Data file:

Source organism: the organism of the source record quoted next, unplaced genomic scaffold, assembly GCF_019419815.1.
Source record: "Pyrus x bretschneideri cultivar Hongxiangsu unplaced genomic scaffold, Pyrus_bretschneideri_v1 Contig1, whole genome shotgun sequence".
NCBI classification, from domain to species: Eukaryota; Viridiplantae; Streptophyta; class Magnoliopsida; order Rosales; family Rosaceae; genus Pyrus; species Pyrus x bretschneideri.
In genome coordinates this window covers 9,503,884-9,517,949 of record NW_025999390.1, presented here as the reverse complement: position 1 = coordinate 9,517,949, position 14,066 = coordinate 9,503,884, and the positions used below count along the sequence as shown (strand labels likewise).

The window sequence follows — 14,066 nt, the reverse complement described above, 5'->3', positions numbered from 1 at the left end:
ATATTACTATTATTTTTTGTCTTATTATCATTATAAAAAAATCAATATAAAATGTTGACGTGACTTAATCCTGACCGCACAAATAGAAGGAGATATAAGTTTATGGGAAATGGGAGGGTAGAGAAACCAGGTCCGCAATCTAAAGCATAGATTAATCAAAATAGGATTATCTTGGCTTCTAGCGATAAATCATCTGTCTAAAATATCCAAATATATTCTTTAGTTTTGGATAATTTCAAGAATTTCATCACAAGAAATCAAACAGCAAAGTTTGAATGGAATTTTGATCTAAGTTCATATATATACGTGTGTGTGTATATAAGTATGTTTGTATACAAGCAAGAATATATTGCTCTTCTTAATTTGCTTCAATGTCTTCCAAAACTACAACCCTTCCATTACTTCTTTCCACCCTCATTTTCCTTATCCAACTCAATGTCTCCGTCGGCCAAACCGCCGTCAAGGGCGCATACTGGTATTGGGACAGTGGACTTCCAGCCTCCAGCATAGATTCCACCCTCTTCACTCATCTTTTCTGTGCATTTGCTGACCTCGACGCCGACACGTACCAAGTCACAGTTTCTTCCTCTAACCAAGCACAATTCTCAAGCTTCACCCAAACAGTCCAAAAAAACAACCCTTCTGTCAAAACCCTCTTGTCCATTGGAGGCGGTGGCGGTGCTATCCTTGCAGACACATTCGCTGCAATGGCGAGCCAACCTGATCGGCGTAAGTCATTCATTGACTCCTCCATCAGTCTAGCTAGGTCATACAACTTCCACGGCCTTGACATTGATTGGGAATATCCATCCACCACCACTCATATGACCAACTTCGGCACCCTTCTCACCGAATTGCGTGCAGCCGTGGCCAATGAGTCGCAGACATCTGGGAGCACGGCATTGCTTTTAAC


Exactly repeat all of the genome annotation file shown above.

Source organism: the organism of the source record quoted next, unplaced genomic scaffold, assembly GCF_019419815.1.
Source record: "Pyrus x bretschneideri cultivar Hongxiangsu unplaced genomic scaffold, Pyrus_bretschneideri_v1 Contig1, whole genome shotgun sequence".
NCBI classification, from domain to species: Eukaryota; Viridiplantae; Streptophyta; class Magnoliopsida; order Rosales; family Rosaceae; genus Pyrus; species Pyrus x bretschneideri.
In genome coordinates this window covers 9,503,884-9,517,949 of record NW_025999390.1, presented here as the reverse complement: position 1 = coordinate 9,517,949, position 14,066 = coordinate 9,503,884, and the positions used below count along the sequence as shown (strand labels likewise).

The window sequence follows — 14,066 nt, the reverse complement described above, 5'->3', positions numbered from 1 at the left end:
ATATTACTATTATTTTTTGTCTTATTATCATTATAAAAAAATCAATATAAAATGTTGACGTGACTTAATCCTGACCGCACAAATAGAAGGAGATATAAGTTTATGGGAAATGGGAGGGTAGAGAAACCAGGTCCGCAATCTAAAGCATAGATTAATCAAAATAGGATTATCTTGGCTTCTAGCGATAAATCATCTGTCTAAAATATCCAAATATATTCTTTAGTTTTGGATAATTTCAAGAATTTCATCACAAGAAATCAAACAGCAAAGTTTGAATGGAATTTTGATCTAAGTTCATATATATACGTGTGTGTGTATATAAGTATGTTTGTATACAAGCAAGAATATATTGCTCTTCTTAATTTGCTTCAATGTCTTCCAAAACTACAACCCTTCCATTACTTCTTTCCACCCTCATTTTCCTTATCCAACTCAATGTCTCCGTCGGCCAAACCGCCGTCAAGGGCGCATACTGGTATTGGGACAGTGGACTTCCAGCCTCCAGCATAGATTCCACCCTCTTCACTCATCTTTTCTGTGCATTTGCTGACCTCGACGCCGACACGTACCAAGTCACAGTTTCTTCCTCTAACCAAGCACAATTCTCAAGCTTCACCCAAACAGTCCAAAAAAACAACCCTTCTGTCAAAACCCTCTTGTCCATTGGAGGCGGTGGCGGTGCTATCCTTGCAGACACATTCGCTGCAATGGCGAGCCAACCTGATCGGCGTAAGTCATTCATTGACTCCTCCATCAGTCTAGCTAGGTCATACAACTTCCACGGCCTTGACATTGATTGGGAATATCCATCCACCACCACTCATATGACCAACTTCGGCACCCTTCTCACCGAATTGCGTGCAGCCGTGGCCAATGAGTCGCAGACATCTGGGAGCACGGCATTGCTTTTAAC